Canada enter the biggest game in John Herdman’s reign so far this evening in Houston, when they take on Haiti for a place in the Gold Cup semi-finals, something that has not been achieved since 2007.
Haiti have not finished in the top four since way back in 1977, when in fact they were runners-up, but after going through Group B with a 100% record, upsetting Costa Rica in a thrilling group decider, optimism and the appetite for further progress, is high.
They came into this tournament hopeful of qualifying for the knock-out stages on the coat-tails of more fancied Costa Rica, provided they could get the better of Nicaragua and Bermuda. They did that and more, but the element of surprise after that Costa Rica result has gone now. Canada will need to be focused and at the top of their game. In a way it’s done Herdman’s job for him. Any side that can beat Costa Rica in this region needs to be taken seriously.
Herdman said of Haiti, “They are a very cohesive team.”
“They’re excellent in that transitional moment. They have so much athleticism and it’s the speed at which they can send numbers forward … for Canada, it’s definitely a red flag.”
We’ve heard so many positives about the current Canada team, and to be fair, it’s not the squad or its management who have been shouting from the rooftops, it’s more their success-starved followers, who feel there is now a real chance to achieve something with the current squad. But there have been so many false dawns, and they have not achieved even one result of note yet.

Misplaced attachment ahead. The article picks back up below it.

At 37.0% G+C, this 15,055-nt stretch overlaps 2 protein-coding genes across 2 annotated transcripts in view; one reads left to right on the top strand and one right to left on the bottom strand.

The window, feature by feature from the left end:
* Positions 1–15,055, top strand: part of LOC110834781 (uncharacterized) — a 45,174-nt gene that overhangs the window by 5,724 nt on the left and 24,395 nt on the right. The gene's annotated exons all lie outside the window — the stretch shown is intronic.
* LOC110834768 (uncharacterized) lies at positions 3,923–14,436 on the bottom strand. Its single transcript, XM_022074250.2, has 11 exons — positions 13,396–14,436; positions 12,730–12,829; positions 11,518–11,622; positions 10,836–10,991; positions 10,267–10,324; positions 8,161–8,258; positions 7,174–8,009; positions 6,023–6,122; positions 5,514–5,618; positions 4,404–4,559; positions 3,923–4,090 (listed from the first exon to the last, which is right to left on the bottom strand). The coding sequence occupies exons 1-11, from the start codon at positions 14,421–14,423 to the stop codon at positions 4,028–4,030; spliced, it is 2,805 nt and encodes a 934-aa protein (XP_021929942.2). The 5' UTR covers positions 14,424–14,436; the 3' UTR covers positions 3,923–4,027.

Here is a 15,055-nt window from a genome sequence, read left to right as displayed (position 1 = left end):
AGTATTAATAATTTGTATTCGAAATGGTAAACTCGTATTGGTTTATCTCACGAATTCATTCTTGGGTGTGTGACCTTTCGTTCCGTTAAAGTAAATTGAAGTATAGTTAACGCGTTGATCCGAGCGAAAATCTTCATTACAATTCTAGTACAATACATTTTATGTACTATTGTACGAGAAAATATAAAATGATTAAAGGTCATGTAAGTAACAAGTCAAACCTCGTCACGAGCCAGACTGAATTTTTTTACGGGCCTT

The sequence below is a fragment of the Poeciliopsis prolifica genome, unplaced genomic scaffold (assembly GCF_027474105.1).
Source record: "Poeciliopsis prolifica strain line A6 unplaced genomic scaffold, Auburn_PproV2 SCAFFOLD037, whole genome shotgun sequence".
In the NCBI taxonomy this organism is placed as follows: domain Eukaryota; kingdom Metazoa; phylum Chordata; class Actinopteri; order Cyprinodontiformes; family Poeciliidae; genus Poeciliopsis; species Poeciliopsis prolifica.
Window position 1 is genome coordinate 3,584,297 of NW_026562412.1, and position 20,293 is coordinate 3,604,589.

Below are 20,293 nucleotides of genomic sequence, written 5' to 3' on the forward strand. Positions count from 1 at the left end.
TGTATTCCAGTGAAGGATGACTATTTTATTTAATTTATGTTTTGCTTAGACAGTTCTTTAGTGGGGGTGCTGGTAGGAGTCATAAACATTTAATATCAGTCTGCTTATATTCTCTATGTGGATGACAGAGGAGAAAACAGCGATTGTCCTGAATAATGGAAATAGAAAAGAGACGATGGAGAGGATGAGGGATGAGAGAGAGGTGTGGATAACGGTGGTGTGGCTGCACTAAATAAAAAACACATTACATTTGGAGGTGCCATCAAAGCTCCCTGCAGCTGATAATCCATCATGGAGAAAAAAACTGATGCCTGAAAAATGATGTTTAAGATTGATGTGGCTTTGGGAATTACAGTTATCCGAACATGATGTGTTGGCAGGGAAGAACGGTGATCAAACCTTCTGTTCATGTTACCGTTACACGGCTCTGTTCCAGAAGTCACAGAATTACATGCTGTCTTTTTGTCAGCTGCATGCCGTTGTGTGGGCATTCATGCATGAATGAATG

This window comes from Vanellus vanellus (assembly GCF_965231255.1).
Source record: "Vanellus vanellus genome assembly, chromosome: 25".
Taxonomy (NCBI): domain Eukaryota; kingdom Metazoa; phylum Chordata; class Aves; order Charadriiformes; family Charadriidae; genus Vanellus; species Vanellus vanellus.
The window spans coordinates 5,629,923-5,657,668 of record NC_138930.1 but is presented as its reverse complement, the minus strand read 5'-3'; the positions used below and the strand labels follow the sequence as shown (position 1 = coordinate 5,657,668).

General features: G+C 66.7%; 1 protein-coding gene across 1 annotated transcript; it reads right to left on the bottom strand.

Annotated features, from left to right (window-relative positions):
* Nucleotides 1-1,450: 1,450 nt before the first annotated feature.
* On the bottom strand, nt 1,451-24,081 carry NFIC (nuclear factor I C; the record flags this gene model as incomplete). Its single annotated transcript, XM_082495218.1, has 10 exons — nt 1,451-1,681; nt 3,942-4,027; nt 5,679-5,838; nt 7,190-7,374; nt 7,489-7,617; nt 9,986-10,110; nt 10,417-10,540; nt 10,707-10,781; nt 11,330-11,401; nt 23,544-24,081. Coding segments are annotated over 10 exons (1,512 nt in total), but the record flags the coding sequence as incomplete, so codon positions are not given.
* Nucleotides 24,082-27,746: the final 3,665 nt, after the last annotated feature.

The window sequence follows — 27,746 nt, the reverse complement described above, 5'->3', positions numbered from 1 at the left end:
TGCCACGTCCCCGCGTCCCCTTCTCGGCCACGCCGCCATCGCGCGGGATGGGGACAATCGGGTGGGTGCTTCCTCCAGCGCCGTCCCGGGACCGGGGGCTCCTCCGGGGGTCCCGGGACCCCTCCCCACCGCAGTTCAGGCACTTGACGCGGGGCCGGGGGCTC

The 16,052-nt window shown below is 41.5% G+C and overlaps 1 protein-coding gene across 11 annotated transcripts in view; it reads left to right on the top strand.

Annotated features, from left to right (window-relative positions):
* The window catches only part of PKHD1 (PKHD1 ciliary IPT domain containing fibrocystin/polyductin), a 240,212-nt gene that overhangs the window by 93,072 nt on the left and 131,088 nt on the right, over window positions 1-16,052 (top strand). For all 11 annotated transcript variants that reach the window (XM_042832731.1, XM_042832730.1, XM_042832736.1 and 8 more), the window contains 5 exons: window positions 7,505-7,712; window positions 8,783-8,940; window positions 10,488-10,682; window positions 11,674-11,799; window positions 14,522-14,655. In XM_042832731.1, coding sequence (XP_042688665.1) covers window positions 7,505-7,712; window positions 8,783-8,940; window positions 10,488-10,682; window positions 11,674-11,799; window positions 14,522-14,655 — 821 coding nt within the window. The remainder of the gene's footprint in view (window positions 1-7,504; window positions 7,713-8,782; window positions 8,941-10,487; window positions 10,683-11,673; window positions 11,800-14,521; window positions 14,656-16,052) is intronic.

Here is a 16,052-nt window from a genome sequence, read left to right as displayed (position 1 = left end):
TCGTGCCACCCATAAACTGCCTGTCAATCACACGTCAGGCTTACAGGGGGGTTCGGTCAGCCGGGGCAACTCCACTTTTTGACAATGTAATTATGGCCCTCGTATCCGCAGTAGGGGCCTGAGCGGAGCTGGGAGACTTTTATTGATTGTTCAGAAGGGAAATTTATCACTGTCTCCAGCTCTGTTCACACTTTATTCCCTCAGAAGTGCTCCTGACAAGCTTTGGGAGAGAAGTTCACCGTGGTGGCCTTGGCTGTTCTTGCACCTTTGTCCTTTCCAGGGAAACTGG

It needs to change tonight. And with respect to Haiti, to not reach the last four now will be considered Gold Cup failure.
Undoubtedly from an offensive perspective there seems much to admire with Jonathan David, Cavallini, Hoilett and Davies, but it’s at the back that will be of most concern. The centre-back pairing is not solid enough to discount the possibility that Herdman may start this evening with 36 year-old Atiba Hutchinson, whose experience could be vital.
Many of the Haitians these days play outside their own country, in Europe mainly. Not with top clubs or leagues, but nonetheless getting better and more competitive experience than they would by staying home.
There’s the Belgian connection, Duckens Nazon and Frantzdy Pierrot of St-Truiden and Mouscron respectively, who have plundered three goals between them in this tournament. Duckens also spent time on loan with St-Mirren of the Scottish Premier League last season scoring once in 10 appearances.
This is a game that Les Rouges must win if they intend to be taken seriously. And coach Herdman knows it well.
“These are the moments our team has been questioned,” said Herdman. “They’ve got a goal, and they’re very clear on that goal, and I’m pretty confident they will give their best without any distractions to get the result for Canada.”
“These players are very clear on what their mission is: to bring respect to our flag in the football world and to really step forward with a talented group.”
It’s time for the excuses to stop. Canada has not had a depressing time in recent years, due to unfavourable refereeing, or being teated any way indifferently by CONCACAF. It’s had a depressing time because the program, its own program, has failed miserably.
Early, encouraging signs are emerging from the Herdman-era, but we’re now at the stage of ‘put-up or shut-up.’ Defeating Haiti will not provide this team with the significant scalp required to make people sit up and take notice, but defeat, and it’s possible, will see further cries of ‘false dawn’.
In short it needs to be a stepping stone, with another opportunity to go head to head with either Mexico or Costa Rica in Tuesday’s semi-final in Arizona.